Education level was an important variable in consumer's ability to discern tender from tough meat (Figure 5). Consumers with lower education level (elementary) did not distinguish (P = 0.23) between samples with different WBS force. The tenderness might be of greater importance for highly educated consumers, reflecting their capability to perceive texture differences, which would confirm results that the higher the education level, more likely the consumers are to prefer tender steak (Lusk et al., 2001), or will be more critics giving lower tenderness scores than other education levels (Barham et al., 2003). These last authors also found that the highly educated people were more willing to pay a premium for guaranteed tender beef. These observations may also reflect a more affluent lifestyle resulted from greater income level and education, which allowed them to become accustomed to purchasing higher quality meat. Therefore, they would come to expect this quality attribute from their meat.
Consumers of all education backgrounds were more pleased (P < 0.01) with steaks not immersed in calcium solution. Even though they were not able to discern tenderness differences, consumers of the lower education level gave higher taste scores than moderate level consumers within beef of characteristic taste (P < 0.06), even though there was no differences with those consumers at college level. Apparently at lower education level beef taste plays a central role in meat appraisal. The possibility that consumer from lower education level might present difficulties to understand the 9-point scales of the questionnaire also can not be ruled out.
The similar appraisal for taste by consumers at elementary and college education level may result from the fact that most of the latter are young college students and professionals, which are in the age group that, as mentioned before, would prefer quantities instead of quality in terms of tenderness.
On the other hand, income level was not a variable that changed the evaluation of tenderness or characteristic beef taste; all classes were able to discern tender from tough or bitter from normal taste meat (Figure 6). However, within tenderness classes (tender or tough), higher income level consumers gave lower tenderness scores, not differing from intermediate level within tender samples or from lower level within tough samples. The explanation may be that most of low monthly income group were composed of college students and young professionals graduated recently from college, which would only show higher requirement (lower scores), comparable to consumers of the high income level, in meat with tenderness problems (tough). Income seems to be less important than cultural background, including the accessibility to meat consumption.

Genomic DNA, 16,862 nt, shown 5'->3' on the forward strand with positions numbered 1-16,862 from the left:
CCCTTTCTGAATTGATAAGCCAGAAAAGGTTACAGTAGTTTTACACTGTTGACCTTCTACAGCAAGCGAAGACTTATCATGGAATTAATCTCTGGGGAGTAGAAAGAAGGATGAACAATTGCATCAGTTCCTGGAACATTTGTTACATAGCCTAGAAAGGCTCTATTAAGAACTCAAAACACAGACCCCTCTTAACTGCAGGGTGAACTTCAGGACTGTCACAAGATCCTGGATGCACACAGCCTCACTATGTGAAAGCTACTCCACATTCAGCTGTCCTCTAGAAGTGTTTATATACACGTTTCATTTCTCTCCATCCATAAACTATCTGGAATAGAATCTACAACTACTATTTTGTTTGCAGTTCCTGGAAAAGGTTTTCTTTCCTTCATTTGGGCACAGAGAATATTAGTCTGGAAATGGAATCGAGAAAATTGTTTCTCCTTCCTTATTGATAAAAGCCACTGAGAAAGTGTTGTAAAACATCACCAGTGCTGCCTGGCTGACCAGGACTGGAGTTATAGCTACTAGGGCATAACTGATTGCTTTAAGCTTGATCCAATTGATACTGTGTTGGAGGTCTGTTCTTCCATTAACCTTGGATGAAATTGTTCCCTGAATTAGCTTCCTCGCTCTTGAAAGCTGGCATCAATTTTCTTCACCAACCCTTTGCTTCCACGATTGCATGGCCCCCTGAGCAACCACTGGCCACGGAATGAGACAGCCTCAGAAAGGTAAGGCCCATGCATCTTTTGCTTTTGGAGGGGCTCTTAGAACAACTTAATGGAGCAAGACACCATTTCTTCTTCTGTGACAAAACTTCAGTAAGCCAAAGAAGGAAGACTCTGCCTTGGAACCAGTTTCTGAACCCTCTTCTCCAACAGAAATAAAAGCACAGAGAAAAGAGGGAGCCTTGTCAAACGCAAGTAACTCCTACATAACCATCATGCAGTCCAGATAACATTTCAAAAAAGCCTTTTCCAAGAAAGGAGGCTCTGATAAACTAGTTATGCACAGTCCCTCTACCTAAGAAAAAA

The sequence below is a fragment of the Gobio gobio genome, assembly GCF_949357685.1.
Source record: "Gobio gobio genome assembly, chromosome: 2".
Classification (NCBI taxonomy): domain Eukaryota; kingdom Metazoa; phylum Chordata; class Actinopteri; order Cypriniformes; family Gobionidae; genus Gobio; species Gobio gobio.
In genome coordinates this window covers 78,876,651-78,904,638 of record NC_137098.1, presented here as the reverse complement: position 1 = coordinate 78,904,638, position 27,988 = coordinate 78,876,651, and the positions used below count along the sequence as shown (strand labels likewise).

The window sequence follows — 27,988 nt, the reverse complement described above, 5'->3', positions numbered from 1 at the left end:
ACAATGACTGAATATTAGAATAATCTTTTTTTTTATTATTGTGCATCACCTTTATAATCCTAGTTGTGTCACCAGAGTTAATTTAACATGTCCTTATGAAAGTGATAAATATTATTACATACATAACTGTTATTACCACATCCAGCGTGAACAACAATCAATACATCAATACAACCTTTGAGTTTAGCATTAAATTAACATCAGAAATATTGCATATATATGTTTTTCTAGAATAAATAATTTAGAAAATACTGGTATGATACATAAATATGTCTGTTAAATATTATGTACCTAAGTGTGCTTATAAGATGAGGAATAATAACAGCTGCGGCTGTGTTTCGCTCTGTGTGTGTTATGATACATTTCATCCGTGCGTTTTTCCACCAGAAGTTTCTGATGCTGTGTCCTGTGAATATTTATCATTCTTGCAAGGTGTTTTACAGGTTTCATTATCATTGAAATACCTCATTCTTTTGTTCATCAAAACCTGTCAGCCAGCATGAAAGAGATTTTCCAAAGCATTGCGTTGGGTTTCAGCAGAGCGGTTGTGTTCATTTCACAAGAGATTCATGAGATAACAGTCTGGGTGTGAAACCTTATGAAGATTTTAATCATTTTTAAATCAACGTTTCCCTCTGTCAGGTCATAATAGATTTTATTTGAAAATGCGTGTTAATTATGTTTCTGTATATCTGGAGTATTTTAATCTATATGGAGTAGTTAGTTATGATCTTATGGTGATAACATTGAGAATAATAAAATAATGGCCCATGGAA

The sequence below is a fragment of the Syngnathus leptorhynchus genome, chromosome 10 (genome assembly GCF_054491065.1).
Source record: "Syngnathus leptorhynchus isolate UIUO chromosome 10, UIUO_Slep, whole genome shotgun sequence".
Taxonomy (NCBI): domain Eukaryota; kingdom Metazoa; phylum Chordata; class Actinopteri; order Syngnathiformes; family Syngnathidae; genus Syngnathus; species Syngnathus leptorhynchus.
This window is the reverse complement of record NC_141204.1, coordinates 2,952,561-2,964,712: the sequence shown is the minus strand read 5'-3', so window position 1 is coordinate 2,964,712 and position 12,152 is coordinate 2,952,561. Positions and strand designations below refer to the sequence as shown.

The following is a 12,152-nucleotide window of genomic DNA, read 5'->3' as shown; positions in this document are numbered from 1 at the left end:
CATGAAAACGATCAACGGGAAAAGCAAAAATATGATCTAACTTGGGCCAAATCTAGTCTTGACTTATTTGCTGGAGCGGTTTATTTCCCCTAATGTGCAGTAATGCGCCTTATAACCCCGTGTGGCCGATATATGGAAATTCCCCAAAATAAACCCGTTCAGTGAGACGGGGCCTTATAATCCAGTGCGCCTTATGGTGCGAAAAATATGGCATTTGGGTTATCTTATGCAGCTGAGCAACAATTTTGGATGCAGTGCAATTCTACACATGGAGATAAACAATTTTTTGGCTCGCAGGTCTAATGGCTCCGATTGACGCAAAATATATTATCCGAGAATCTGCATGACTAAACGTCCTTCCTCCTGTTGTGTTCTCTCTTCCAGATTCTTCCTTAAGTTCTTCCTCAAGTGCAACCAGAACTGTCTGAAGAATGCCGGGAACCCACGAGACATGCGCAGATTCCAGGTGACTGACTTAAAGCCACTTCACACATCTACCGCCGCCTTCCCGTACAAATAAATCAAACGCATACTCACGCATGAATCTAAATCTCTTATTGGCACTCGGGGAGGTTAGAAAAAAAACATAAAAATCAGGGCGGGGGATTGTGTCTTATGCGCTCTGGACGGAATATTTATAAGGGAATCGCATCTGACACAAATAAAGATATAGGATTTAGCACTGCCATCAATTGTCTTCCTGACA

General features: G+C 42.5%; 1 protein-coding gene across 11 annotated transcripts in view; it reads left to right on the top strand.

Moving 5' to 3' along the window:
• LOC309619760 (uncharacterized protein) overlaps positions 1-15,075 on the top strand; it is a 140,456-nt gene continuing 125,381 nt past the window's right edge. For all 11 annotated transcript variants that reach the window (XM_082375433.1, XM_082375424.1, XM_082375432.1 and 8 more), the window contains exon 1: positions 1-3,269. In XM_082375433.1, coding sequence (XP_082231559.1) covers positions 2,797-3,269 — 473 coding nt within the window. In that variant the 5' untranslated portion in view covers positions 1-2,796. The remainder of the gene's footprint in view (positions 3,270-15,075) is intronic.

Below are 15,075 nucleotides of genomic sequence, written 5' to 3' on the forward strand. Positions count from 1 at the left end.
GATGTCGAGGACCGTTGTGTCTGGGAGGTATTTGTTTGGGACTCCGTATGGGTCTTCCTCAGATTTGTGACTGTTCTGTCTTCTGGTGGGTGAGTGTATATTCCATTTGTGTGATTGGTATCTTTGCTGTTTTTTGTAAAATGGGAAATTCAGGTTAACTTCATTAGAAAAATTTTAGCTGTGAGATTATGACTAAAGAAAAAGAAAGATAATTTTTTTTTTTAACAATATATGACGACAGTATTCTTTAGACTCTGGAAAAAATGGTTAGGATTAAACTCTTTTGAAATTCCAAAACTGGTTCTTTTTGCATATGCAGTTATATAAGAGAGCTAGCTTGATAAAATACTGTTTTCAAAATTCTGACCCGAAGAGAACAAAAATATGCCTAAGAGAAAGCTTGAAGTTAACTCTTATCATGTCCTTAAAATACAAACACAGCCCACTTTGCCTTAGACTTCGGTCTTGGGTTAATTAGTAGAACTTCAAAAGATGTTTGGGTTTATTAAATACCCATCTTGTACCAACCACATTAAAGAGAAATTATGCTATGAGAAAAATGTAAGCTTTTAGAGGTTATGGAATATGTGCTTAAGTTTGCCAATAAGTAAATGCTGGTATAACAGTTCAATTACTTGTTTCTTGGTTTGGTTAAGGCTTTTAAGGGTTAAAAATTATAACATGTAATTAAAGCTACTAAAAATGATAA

Reported are somehow different from those observed elsewhere, since in the US there were no differences in tenderness scores given to steaks of distinct shear force (tender, intermediate, and tough) by consumers from families at a wide range of income levels (Barham et al., 2003). Furthermore, the income level did not influence the likelihood of consumers to prefer tender or tough steaks (Lusk et al., 2001).
A correlation was found between meat tenderness and taste. The equation that would describe the tenderness evaluation of normal taste samples was: TENDERNESS SCORE = 2.6 + 0.6 TASTE SCORE (R = 0.57; P < 0.01). This is an indication of crossed effect of those attributes (i.e., tenderness and taste) in sensorial evaluation of meat by consumers, and that taste is an important component of tenderness evaluation by Brazilian consumers. High correlations between flavor and tenderness scores revealed this same confounding effect for meat sensory evaluation by Australian consumers (Thompson, 2004).
Brazilians who have access to beef consumption are able to perceive tender from tough beef when eating samples of different WBS force, even when those differences are in low range of tenderness variation within a threshold of slightly tender to tough meat. The consumers are also able to perceive uncharacteristic taste. The perception of those palatability attributes is dependent to some degree of consumers gender, age, education and income level.
We would like to thank SVCex (Culture and Extension Services) of ESALQ, and the support given by the meat plant companies Frigoríficos Angelelli Ltda and Frigol Ltda., and FEALQ foundation.
AMERICAN MEAT SCIENCE ASSOCIATION - AMSA. Research guidelines for cookery, sensory evaluation and instrumental tenderness measurements of fresh meat. Savoy, 1995. [ Links ]
BARHAM, B.L.; BROOKS, J.C.; BLANTON JR., J.R.; HERRING, A.D.; CARR, M.A.; KERTH, C.R.; MILLER, M.F. Effects of growth implants on consumer perceptions of meat tenderness in beef steers. Journal of Animal Science, v.81, p.3052-3056, 2003. [ Links ]
BOLEMAN, S.J.; BOLEMAN, S.L.; MILLER, R.K.; TAYLOR, J.F.; CROSS, H.R.; WHEELER, T.L.; KOOHMARAIE, M.; SHACKELFORD, S.D.; MILLER, M.F.; WEST, R.L.; JOHNSON, D.D.; SAVELL, J.W. Consumer evaluation of beef of known categories of tenderness. Journal of Animal Science, v.75, p.1521-1524, 1997. [ Links ]
BROOKS, J.C.; BELEW, J.B.; GRIFFIN, D.B.; GWARTNEY, B.L.; HALE, D.S.; HENNING, W.R.; JOHNSON, D.D.; MORGAN, J.B.; PARRISH JR., F.C.; REAGAN, J.O.; SAVELL, J.W. National Beef Tenderness Survey1998. Journal of Animal Science, v.78, p.1852-1860, 2000. [ Links ]
DRANSFIELD, E. Beef What price for tenderness? Meat International, v.7, p.24-27, 1997. [ Links ]
DRANSFIELD, E.; ZAMORA, F.; BAYLE, M.-C. Consumer selection of steaks as influenced by information and price index. Food Quality and Preference, v.9, p.321-326, 1998. [ Links ]
DUGAN, M.E.R.; AALHUS, J.L. Beef tenderness: within longissimus thoracis et lumborum steak variation as affected by cooking method. Canadian Journal of Animal Science, v.78, p.711-714, 1998. [ Links ]